“We estimate, at most, DPS was able to retain 160 teachers more per year due to ProComp,” Reichardt said.

In achievement, the numbers of students scoring proficient or advanced on state exams has grown in both reading and math over the past six years. In 2005, 40 percent of DPS students were reading at grade level compared to 49 percent in 2011. Math proficiency during that time rose from 29 percent to 41 percent.

“How much of that was due to ProComp, our design doesn’t allow us to say,” Reichardt said. “We think there is some evidence that some of it is due to ProComp.”

Two ProComp components – rewards for achieving student growth objectives set at the beginning of the school year and for exceeding expectations on CSAP exams in the spring – strongly correlated with teacher effectiveness, he said. Researchers defined teacher effectiveness by using “value-added models” to estimate teacher contributions to student achievement on state tests.

Other components, including the attainment of advanced degrees, did not appear to have any correlation with teacher effectiveness, Reichardt said.

ProComp agreement up for negotiation, expires August 2013

Results of the external evaluation, which mesh with earlier results of internal studies by CU-Boulder researchers, will be used as the teachers’ union and the district begin to negotiate the ProComp agreement, which expires in August 2013. The external study costs $360,000.

Skinner staff on ProComp

“The thing I like about ProComp is that it rewards me for my hard work when we see results with the kiddos.”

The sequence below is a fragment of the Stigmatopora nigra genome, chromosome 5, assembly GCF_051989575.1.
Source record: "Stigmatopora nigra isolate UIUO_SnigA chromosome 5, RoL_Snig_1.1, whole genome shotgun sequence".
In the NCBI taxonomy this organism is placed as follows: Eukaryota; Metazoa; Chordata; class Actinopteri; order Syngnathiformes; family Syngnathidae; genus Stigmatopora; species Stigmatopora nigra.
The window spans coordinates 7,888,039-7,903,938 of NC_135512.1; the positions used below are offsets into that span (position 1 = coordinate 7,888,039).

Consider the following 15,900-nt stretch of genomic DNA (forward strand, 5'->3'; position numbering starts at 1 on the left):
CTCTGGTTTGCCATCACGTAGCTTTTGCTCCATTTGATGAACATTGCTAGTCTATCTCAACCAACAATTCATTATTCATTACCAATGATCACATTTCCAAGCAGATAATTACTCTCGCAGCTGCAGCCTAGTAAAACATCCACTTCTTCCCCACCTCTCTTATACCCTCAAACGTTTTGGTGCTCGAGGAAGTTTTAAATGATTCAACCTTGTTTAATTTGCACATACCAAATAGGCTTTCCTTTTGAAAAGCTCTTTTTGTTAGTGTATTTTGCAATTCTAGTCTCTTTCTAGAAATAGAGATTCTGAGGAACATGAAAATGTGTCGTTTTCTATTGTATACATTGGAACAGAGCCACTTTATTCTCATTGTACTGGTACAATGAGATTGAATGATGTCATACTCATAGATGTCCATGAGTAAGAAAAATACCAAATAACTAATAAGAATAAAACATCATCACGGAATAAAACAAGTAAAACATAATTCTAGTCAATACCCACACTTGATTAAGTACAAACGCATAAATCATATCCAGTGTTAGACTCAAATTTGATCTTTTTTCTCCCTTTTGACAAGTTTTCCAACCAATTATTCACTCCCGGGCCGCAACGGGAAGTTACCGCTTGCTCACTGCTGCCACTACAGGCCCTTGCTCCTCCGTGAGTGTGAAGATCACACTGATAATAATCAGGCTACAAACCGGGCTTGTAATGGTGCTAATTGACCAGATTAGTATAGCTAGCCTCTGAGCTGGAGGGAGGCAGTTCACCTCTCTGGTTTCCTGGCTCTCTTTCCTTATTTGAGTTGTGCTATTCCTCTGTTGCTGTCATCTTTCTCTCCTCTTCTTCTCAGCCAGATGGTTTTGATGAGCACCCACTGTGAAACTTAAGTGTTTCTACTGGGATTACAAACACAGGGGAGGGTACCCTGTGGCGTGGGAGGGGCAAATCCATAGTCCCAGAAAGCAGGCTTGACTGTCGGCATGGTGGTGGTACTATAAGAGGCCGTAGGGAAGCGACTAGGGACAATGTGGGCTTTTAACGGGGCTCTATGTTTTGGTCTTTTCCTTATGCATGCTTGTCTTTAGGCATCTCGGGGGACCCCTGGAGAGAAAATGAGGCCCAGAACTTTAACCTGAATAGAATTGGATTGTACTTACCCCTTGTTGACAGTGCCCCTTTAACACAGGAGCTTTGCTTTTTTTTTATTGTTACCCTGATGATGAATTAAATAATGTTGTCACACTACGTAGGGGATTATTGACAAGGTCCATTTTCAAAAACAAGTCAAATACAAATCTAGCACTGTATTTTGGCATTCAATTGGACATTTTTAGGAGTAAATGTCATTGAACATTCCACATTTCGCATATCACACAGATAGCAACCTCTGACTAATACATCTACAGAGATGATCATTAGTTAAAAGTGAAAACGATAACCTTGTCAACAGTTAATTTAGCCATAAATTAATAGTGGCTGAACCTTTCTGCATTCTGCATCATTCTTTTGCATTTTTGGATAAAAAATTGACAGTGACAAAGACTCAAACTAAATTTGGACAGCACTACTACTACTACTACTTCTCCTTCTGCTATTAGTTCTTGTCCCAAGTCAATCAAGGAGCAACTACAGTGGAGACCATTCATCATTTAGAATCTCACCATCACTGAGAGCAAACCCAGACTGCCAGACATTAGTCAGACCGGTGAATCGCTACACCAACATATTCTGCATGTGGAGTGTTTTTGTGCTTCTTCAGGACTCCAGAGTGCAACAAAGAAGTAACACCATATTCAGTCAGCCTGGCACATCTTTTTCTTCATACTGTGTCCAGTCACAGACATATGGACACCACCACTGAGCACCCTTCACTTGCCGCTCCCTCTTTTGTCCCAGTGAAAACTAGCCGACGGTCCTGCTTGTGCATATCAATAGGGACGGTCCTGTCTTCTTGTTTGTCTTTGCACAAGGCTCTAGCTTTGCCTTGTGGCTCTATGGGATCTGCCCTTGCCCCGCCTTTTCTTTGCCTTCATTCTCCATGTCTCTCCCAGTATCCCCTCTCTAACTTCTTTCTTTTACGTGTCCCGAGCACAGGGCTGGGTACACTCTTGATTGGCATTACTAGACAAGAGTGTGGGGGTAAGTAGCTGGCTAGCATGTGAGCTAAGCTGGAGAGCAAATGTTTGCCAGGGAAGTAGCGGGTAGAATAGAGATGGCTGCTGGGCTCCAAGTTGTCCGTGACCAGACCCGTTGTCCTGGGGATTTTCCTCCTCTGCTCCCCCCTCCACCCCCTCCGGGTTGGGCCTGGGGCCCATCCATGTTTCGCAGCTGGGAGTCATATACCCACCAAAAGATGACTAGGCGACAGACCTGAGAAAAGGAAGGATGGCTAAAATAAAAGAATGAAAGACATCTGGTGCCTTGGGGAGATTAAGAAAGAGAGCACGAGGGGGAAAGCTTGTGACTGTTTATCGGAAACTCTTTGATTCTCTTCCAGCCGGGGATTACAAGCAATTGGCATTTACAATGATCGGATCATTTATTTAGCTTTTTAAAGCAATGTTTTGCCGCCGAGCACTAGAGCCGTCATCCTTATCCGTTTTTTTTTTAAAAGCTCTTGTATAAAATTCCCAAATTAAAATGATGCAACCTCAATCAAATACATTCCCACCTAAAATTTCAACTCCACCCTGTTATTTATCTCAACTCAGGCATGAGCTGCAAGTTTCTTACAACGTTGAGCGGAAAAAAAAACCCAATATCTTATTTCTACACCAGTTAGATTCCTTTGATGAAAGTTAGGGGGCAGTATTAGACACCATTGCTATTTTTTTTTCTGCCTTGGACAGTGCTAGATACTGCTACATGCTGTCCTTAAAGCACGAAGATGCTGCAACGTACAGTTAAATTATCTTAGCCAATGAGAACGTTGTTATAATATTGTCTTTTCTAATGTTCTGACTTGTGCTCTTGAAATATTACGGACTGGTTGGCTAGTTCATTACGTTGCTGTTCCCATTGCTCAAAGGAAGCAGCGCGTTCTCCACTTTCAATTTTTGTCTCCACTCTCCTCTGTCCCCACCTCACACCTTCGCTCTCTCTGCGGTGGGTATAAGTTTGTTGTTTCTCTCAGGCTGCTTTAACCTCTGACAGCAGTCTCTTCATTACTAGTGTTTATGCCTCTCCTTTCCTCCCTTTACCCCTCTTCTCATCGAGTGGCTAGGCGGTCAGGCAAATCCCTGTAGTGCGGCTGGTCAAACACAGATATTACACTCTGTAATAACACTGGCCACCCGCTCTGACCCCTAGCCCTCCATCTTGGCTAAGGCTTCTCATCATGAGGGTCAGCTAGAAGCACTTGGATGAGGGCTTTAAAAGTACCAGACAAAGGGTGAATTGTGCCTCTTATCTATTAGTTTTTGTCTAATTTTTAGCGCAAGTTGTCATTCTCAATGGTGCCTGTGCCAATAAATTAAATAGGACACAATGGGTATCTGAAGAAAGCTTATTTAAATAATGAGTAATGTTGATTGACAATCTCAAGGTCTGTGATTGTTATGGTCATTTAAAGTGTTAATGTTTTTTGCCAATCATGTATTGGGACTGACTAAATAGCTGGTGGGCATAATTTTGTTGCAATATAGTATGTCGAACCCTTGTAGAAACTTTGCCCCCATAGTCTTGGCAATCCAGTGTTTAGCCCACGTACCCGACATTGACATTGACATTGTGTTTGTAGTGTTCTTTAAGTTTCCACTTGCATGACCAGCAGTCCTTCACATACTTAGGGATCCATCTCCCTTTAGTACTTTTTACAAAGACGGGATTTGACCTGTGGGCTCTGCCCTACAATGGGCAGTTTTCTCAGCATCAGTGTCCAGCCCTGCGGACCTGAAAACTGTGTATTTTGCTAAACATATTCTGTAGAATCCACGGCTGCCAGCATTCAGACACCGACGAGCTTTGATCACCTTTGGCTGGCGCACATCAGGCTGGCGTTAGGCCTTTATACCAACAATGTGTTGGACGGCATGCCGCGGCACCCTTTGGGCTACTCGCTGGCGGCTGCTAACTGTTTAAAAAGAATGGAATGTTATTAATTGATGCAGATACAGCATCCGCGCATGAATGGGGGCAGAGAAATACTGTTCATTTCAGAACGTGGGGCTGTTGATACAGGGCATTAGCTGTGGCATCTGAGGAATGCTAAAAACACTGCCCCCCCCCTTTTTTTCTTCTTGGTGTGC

Joe Waldon, social worker

“In a time when we’re asked more as teachers, we are rewarding teachers equitably for the work they put in.”
Mathew Dennis, teacher

Roman, the DCTA president, said negotiators may look at reducing the number of ProComp components. He agreed with the finding that many teachers and principals still do not understand the complex system, which he described as having “too many moving parts.”

He also expressed concerns about the finding that there’s “limited evidence” of a link between advanced degrees and improved student achievement.

“Just like when you’re trying to jump start the economy, you don’t see results in three months or six months,” Roman said. “Sometimes you see the results a year later or two years later.”

At Tuesday’s press conference, Boasberg presented a symbolic paper check for $233,711.58 to a Skinner teacher and social worker. The amount represents ProComp incentive payments earned by 21 Skinner teachers in 2010-11 – an average of $11,000 per teacher.

Joe Waldon, the school social worker, said he joined ProComp when it launched six years ago.

“ProComp wasn’t going to make me work harder – my work ethic demands that – but the thing I like about ProComp is that it rewards me for my hard work when we see results with the kiddos,” Waldon said. “So it’s really nice to know when I’m here late in the evening or on a Saturday or on a Sunday … that there will be some financial compensation for that.”

At Skinner, in northwest Denver, the numbers of students reading proficiently has increased from 33 percent in 2005 to 50 percent in 2011.

Matthew Dennis, a seventh-grade language arts teacher at the school, said Skinner teachers “push one another” and that ProComp “motivates teachers to work collaboratively to raise the bar for all of our students.”